As a keynote speaker at Forrester's Marketing Forum in early April, I got a backstage pass to talk with some of today's most forward-thinking marketing leaders. Here are two of my favorites speeches from the event.
Dana Anderson, SVP of marketing strategy and communications at Kraft Foods, left us with some memorable lessons about shaking up a buttoned-down global marketing behemoth.
- Find your swagger. Don't settle for safe and boring. Do something that will make people say, "I want to be a part of that."
- Be sly. Why waste time and effort battling the entrenched silos when you can just go around the silos?
- Be reckless. Do more pilots. Many will fail, and that's okay — because when you find a winner, nothing scales quicker than success.
- Play house. Go on some dates with some new agencies. But treat them like you're looking for a relationship, not a one-night stand.
Jim Trebilcock, EVP of marketing at Doctor Pepper Snapple Group (DPSG), and Ross Martin, EVP at MTV Scratch, helped traditional marketers understand how they should "drop it." Their venture to take regionally distributed SunDrop from zero to hero with America's youth in Q1 of this year brought the audience to their feet. My takeways are that marketing leaders need to:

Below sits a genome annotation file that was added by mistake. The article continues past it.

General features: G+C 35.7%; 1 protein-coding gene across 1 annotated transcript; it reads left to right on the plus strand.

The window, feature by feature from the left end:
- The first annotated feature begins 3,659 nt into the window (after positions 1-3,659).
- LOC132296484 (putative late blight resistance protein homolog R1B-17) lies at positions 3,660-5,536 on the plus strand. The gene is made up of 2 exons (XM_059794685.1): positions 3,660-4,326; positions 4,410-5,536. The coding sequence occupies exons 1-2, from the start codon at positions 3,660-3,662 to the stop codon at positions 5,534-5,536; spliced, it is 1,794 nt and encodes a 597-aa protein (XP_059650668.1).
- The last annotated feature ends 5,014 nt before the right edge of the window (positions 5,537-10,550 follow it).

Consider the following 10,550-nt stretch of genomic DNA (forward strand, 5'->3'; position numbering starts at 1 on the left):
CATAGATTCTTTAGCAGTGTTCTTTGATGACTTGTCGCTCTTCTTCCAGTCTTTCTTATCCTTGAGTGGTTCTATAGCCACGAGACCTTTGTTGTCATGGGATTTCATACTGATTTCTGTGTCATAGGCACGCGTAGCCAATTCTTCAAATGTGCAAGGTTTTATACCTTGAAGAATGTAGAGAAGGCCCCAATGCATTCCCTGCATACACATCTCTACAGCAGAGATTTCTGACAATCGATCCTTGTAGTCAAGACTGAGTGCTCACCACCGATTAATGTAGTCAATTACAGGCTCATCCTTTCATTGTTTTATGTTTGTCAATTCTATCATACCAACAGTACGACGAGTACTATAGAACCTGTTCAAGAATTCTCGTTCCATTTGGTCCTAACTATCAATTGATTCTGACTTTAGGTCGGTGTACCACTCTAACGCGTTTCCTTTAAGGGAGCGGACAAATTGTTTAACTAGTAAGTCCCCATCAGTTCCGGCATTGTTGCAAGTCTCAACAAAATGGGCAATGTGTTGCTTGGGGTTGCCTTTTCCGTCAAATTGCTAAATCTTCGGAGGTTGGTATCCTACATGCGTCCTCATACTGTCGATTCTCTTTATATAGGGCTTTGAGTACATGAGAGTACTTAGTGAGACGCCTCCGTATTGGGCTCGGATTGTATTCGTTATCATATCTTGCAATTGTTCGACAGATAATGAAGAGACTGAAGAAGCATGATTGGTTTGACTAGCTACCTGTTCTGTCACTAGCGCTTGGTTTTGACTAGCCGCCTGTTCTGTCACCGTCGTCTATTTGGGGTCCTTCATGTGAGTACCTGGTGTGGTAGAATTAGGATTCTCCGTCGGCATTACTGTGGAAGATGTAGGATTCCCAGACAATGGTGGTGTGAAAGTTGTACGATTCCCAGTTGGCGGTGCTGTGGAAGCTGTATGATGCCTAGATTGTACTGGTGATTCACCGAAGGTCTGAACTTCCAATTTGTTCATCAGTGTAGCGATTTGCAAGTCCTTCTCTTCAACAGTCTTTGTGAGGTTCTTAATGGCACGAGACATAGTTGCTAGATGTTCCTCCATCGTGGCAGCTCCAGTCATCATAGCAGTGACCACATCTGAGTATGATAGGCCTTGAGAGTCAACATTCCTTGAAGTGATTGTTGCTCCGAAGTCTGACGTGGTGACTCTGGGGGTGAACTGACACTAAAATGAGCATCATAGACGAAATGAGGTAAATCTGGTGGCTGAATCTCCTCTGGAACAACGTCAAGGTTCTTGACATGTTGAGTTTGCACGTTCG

- Drop the culture gap. The culture of DPSG, who is based in Plano, Texas, and NYC-based MTV Scratch couldn't be more opposite. But MTV's digital natives learned the beverage distribution business, while DPSG's digital immigrants embraced the hip-hop stylings of Snoop Dogg. And now they are making beverage history.
- Drop the excuses. Jim said the last thing he ever wants to be remembered for is being complacent. Don't accept that distribution can't expand beyond three states. Don't accept that your brand doesn't have a Facebook page or Twitter account. Don't accept that you can't reinvent your agency relationship.
- Drop a big idea. You know an idea is big when your brand goes from not having a YouTube channel to having more than 2.5 million views in a month. But you know you've got a great idea when distributors are trying to one-up each other with aisle displays.
It was awesome to see these marketing leaders throwing down the gauntlet to their fellow peers to embrace a new mindset. In fact, it echoes the keynote that I delivered where I called on CMOs to embrace a new mental model to overcome the five bad habits of marketing. We call it ADAPT — the five habits of highly adaptive marketers. It's the result of ongoing research I've been conducting over the past nine months to understand what makes some CMOs more successful than others in periods of great change.
I invite you to join the conversation in our community discussion.